Perhaps the most important case now wending its way through the federal courts is State of Missouri v. Biden. In that case, the states of Missouri and Louisiana, along with individuals including Jay Bhattacharya and Jim Hoft, allege that various federal agencies violated their First Amendment rights by leaning on social media platforms to censor their speech. Yesterday, in a 3-0 decision, a panel of the Fifth Circuit Court of Appeals affirmed a district court decision in plaintiffs’ favor as to the White House, the FBI, the Centers for Disease Control and the Surgeon General, finding that those agencies improperly coerced social media platforms, including Facebook and Twitter, in violation of the Constitution. Scott wrote about the decision here.
The decision, which I think is impressively well-reasoned, is embedded below. I encourage you to read it; you probably can skip the lengthy discussion of standing. The starting point is that the Constitution constrains government, not private parties. So the question is, when does conduct undertaken by a private party (a social media platform) become state action for purposes of the First Amendment?
The opinion poses the question this way:
The government cannot abridge free speech. U.S. Const. amend. I. A private party, on the other hand, bears no such burden—-it is “not ordinarily constrained by the First Amendment.” Manhattan Cmty. Access Corp. v. Halleck, 139 S. Ct. 1921, 1930 (2019). That changes, though, when a private party is coerced or significantly encouraged by the government to such a degree that its “choice”—-which if made by the government would be unconstitutional, Norwood v. Harrison, 413 U.S. 455, 465 (1973)—-“must in law be deemed to be that of the State.” Blum v. Yaretsky, 457 U.S. 991, 1004 (1982); Barnes v. Lehman, 861 F.2d 1383, 1385–36 (5th Cir. 1988).9 This is known as the close nexus test.10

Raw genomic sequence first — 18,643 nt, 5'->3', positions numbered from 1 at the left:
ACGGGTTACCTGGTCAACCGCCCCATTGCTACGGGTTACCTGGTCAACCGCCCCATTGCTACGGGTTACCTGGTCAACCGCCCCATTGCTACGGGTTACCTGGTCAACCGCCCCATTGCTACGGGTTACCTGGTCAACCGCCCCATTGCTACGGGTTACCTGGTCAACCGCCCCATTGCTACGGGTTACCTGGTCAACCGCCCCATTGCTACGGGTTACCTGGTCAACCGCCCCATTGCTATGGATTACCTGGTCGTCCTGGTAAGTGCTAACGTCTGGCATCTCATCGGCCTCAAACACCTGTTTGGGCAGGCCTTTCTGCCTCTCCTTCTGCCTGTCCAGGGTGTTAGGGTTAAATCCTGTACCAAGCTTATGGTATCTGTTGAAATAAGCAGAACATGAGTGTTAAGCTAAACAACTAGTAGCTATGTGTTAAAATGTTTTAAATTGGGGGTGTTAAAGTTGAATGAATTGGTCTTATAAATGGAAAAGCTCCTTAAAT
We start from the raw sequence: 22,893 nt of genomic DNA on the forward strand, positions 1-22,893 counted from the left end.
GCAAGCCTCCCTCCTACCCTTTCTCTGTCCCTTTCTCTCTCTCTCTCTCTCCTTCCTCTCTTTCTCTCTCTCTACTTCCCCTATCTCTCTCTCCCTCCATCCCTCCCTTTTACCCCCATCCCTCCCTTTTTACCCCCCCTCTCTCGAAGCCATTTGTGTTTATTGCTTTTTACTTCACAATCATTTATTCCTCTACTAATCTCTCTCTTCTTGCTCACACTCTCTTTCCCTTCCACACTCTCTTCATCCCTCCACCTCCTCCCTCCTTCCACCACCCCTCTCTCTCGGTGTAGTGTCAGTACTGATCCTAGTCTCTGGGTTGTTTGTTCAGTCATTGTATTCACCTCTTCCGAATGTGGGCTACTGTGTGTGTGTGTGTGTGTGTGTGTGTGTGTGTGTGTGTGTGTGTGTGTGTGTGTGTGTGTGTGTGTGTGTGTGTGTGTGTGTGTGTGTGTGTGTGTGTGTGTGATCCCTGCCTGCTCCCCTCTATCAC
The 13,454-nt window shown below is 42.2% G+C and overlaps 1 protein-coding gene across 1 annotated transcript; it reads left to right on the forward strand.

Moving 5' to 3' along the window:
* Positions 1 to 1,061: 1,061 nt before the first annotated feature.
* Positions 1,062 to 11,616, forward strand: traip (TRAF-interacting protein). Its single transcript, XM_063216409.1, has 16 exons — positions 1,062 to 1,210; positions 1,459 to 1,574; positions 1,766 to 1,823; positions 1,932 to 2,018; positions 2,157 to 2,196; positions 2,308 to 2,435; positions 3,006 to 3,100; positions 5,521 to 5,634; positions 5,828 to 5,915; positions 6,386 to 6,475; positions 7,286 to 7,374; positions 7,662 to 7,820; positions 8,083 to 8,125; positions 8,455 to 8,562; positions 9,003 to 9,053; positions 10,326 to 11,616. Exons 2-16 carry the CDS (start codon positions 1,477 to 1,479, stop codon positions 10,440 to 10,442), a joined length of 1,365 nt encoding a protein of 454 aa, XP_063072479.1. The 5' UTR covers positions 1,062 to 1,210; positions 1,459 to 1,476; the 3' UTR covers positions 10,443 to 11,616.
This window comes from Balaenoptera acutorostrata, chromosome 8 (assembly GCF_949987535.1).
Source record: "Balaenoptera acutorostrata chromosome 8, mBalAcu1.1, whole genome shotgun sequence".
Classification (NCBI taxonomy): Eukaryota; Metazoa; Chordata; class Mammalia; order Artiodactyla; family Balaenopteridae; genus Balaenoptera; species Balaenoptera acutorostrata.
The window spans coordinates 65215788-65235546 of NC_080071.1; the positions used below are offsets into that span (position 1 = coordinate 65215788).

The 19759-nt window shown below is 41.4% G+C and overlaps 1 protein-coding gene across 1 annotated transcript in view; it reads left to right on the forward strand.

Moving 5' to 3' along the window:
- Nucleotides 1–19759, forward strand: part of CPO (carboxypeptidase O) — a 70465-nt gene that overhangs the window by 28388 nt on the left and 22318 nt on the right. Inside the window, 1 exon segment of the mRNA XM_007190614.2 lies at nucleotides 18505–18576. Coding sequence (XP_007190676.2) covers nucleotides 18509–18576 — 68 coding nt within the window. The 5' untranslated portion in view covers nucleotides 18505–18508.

Under that test, we “begin by identifying ‘the specific conduct of which the plaintiff complains.’” Am. Mfrs. Mut. Ins. Co. v. Sullivan, 526 U.S. 40, 51 (1999) (quoting Blum, 457 U.S. at 1004 (“Faithful adherence to the ‘state action’ requirement . . . requires careful attention to the gravamen of the plaintiff’s complaint.”)). Then, we ask whether the government sufficiently induced that act. Not just any coaxing will do, though. After all, “the government can speak for itself,” which includes the right to “advocate and defend its own policies.” Southworth, 529 U.S. at 229; see also Walker, 576 U.S. at 207. But, on one hand there is persuasion, and on the other there is coercion and significant encouragement—-two distinct means of satisfying the close nexus test. See Louisiana Div. Sons of Confederate Veterans v. City of Natchitoches, 821 F. App’x 317, 320 (5th Cir. 2020) (per curiam) (“Responding agreeably to a request and being all but forced by the coercive power of a governmental official are different categories of responses . . .”). Where we draw that line, though, is the question before us today.
The court’s analysis is detailed, exhaustive, and, I think, fair. The great thing about this lawsuit is that the plaintiffs’ lawyers have done an excellent job of creating a factual record. They have the goods on the Biden administration. The communications that passed between government agencies, including the White House, and tech companies are damning. This case is obviously destined for the Supreme Court, but I am confident that the plaintiffs’ lawyers–I would credit them by name if I knew who has been doing the heavy lifting–have generated a record that will sustain a positive result. And for the moment, at least, we have a Supreme Court that believes in the Constitution and in free speech.
One last comment: The emails between government officials and employees of companies like Facebook and Twitter make depressing reading. I am sure that most, if not all, of these tech employees would describe themselves as independent free-thinkers. Perhaps as rebels, even radicals. And yet, when the Biden administration turned on the heat, they were toadies. The alacrity with which they jumped to do the government’s bidding can only remind one of compliant citizens of regimes in the 1930s that undertook to destroy civil rights and met with little opposition. This is perhaps due to the fact that they are products of our unbelievably bad education system, but that is a topic for another day.
Here is the opinion: